4. Putting Luise Rainer in fourth is more about The Great Ziegfeld than it is about her, but only by a little bit. The truth is that I simply don’t remember her role that well or her in the movie. That’s not a good sign when assessing an award like this one. But, I’m sure she was fine in the role, and since this big, blustery, 3-hour epic was the flavor of the month, it’s not a surprise that Rainer walked away with the statue. In truth, though, I only really liked the big musical numbers in this movie and the drama didn’t do anything for me.

3. I’m probably punishing Carole Lombard for the role and the movie here as well. I know My Man Godfrey is popular and well-liked from this year, but it’s not a movie I love no matter how much I like William Powell in general. I like Carole Lombard in general, but I found her very annoying in this film. That’s never going to go well when it comes to any acting category. That a role I really don’t like and a performance I am ambivalent toward made it to third indicates how weak I think this category is for 1936.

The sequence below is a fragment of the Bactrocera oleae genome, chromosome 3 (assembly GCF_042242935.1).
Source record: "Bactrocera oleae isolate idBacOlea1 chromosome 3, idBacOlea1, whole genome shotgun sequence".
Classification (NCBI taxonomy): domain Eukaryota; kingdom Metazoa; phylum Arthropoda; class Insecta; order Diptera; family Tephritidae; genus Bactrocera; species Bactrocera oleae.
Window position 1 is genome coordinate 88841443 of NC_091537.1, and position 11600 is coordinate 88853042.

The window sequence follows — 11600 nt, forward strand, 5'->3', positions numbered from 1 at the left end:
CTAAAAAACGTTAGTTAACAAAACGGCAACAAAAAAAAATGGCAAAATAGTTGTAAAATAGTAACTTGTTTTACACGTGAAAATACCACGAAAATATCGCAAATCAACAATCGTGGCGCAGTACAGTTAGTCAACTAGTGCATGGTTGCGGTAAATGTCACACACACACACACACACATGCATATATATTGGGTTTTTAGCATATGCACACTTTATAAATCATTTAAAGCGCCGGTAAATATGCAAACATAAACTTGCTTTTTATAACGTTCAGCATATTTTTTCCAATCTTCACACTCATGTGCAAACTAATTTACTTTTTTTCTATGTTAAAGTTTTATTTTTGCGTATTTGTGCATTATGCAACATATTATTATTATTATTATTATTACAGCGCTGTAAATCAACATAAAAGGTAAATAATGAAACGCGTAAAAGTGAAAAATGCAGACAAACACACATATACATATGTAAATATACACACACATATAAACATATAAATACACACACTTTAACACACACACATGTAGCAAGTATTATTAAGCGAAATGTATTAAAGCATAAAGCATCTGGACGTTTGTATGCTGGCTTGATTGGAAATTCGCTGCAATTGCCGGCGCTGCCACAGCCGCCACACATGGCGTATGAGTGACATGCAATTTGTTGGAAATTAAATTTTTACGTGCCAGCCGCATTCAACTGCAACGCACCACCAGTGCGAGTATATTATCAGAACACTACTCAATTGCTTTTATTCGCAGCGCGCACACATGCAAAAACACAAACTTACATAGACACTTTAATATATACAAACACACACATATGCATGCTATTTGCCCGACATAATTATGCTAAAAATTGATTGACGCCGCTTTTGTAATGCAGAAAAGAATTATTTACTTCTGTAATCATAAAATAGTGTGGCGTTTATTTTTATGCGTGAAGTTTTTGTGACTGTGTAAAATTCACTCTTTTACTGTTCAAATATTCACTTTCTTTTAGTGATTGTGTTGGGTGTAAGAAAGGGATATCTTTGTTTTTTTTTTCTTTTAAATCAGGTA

2. I will be the first to tell you that Valiant is the Word for Carrie is melodramatic pap, and it absolutely is. However, Gladys George is an absolute charmer for most of the movie, and that’s especially true in the beginning. When Carrie is a loose woman and working as a prostitute, she’s a really engaging character, and George gives her a great deal of character and wit. While I disliked this movie for its pablum content, I loved Gladys George in it. She’s what is worth watching here, and she transcends a suspect script.

1. My choice from the nominees is Irene Dunne in Theodora Goes Wild. This is another movie that is light on plot, and as a comedy from this era of Hollywood, it’s going to depend a great deal on screwball humor. The plot works, though, but much of it does because of the performance of Dunne, who works Theodora in several different directions to give her three dimensions. Of all of the nominated movies, it’s the one that is the most fun, And Dunne is having the most fun with the role. She’s fine as the winner of the nominees, but not overall. As much as I like her and enjoyed this role, Hollywood should have legitimately gone elsewere.